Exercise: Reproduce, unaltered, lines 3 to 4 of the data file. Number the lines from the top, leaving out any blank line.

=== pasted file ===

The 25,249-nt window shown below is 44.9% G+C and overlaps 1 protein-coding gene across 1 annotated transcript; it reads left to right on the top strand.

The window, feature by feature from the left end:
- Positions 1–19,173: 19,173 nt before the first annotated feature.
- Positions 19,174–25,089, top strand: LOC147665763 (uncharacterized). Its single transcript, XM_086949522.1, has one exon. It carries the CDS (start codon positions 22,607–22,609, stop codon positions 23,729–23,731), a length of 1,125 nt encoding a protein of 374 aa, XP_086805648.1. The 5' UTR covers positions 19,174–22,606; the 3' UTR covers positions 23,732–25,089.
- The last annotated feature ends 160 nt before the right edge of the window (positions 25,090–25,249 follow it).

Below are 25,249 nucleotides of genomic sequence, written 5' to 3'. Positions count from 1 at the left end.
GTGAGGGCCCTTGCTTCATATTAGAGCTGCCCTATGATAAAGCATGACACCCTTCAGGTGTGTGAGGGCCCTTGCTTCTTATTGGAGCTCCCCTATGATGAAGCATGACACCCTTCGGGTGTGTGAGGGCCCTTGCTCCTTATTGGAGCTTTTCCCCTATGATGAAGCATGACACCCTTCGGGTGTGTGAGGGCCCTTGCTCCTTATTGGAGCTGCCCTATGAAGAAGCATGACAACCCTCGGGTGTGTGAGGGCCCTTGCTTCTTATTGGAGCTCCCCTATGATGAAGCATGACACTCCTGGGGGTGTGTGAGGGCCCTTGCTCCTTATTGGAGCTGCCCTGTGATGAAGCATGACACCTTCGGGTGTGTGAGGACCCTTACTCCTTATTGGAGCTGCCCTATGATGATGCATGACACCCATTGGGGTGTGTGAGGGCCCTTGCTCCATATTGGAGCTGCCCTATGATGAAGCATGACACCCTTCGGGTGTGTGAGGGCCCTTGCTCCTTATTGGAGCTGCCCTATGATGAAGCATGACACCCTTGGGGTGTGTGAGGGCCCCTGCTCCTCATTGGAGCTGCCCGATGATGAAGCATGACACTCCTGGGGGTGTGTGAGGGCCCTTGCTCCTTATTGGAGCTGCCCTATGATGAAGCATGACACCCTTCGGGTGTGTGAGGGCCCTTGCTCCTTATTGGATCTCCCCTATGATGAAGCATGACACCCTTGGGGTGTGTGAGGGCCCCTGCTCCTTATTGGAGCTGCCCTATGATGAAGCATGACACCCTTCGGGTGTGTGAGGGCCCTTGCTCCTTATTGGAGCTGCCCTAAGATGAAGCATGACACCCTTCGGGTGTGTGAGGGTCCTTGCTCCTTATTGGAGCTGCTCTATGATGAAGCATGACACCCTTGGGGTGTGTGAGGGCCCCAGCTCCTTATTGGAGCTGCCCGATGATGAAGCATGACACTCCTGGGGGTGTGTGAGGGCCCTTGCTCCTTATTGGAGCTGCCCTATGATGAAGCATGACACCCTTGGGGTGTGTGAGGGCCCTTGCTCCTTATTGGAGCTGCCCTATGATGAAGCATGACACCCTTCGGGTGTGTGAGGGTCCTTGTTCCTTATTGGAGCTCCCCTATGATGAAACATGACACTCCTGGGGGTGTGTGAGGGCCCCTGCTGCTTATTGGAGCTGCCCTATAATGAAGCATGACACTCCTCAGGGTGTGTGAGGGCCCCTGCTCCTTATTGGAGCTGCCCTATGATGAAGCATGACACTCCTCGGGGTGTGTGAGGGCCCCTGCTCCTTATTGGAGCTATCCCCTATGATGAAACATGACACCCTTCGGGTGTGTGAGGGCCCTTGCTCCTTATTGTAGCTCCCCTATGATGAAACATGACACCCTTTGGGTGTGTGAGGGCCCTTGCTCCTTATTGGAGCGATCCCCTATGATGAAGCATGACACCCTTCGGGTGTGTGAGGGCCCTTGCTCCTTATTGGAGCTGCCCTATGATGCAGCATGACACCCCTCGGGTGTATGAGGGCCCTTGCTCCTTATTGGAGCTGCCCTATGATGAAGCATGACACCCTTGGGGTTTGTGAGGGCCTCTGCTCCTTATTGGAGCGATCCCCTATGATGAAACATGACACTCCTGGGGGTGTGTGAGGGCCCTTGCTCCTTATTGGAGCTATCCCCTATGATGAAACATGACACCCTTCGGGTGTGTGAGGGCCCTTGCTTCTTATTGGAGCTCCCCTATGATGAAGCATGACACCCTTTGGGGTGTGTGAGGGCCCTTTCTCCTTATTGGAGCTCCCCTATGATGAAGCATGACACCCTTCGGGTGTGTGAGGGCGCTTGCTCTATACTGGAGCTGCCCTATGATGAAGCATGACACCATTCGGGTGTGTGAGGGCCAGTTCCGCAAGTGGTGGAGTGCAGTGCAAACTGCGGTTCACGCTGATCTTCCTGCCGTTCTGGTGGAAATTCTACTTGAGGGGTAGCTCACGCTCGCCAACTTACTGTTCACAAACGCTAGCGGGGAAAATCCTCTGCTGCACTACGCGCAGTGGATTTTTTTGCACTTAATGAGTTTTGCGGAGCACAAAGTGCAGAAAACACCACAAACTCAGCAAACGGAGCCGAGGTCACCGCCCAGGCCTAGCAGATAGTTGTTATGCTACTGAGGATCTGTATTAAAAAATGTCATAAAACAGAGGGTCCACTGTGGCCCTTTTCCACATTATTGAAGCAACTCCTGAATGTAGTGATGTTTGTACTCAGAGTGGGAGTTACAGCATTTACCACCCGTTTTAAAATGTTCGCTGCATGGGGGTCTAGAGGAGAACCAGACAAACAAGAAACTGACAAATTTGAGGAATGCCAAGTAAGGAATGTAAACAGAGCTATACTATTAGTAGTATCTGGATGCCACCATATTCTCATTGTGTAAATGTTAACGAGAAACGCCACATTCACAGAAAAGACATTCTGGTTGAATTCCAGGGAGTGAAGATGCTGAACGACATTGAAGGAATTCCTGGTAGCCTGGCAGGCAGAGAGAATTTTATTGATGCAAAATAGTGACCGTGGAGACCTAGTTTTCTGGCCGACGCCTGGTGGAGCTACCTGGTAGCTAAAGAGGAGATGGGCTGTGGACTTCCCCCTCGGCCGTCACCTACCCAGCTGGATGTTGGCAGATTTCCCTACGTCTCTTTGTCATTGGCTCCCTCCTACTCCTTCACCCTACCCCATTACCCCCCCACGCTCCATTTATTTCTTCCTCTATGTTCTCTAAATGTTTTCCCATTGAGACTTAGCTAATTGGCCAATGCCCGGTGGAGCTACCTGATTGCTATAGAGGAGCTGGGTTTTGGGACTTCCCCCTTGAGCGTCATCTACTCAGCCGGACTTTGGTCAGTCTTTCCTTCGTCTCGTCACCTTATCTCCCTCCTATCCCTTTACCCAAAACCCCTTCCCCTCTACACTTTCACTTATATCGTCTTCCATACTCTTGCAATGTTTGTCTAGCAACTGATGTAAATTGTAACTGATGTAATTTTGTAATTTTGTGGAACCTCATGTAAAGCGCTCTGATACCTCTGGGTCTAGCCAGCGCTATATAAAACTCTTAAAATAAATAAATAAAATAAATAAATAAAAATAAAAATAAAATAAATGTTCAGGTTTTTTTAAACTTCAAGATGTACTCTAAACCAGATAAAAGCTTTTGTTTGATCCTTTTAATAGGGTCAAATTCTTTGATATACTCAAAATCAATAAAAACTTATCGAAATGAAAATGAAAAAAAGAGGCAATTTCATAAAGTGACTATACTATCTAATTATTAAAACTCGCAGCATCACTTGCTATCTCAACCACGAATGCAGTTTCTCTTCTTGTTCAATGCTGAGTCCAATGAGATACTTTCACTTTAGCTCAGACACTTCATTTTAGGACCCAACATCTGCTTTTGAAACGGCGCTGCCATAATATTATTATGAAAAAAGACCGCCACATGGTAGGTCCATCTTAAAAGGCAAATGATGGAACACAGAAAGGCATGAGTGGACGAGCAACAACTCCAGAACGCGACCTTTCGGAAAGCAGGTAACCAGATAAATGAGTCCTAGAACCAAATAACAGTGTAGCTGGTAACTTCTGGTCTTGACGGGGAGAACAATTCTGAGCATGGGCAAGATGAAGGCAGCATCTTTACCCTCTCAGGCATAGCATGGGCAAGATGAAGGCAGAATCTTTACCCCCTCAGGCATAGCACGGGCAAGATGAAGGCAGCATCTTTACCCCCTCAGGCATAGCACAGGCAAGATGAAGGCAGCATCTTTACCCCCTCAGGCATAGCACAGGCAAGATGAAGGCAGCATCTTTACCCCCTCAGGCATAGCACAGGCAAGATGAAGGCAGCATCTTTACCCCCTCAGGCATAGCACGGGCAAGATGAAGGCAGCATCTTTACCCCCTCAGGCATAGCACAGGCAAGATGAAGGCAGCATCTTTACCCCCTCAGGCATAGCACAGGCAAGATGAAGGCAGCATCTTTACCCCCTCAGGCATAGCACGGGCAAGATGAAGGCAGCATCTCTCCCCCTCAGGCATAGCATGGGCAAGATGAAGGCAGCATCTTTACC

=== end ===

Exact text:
- Positions 1–19,173: 19,173 nt before the first annotated feature.
- Positions 19,174–25,089, top strand: LOC147665763 (uncharacterized). Its single transcript, XM_086949522.1, has one exon. It carries the CDS (start codon positions 22,607–22,609, stop codon positions 23,729–23,731), a length of 1,125 nt encoding a protein of 374 aa, XP_086805648.1. The 5' UTR covers positions 19,174–22,606; the 3' UTR covers positions 23,732–25,089.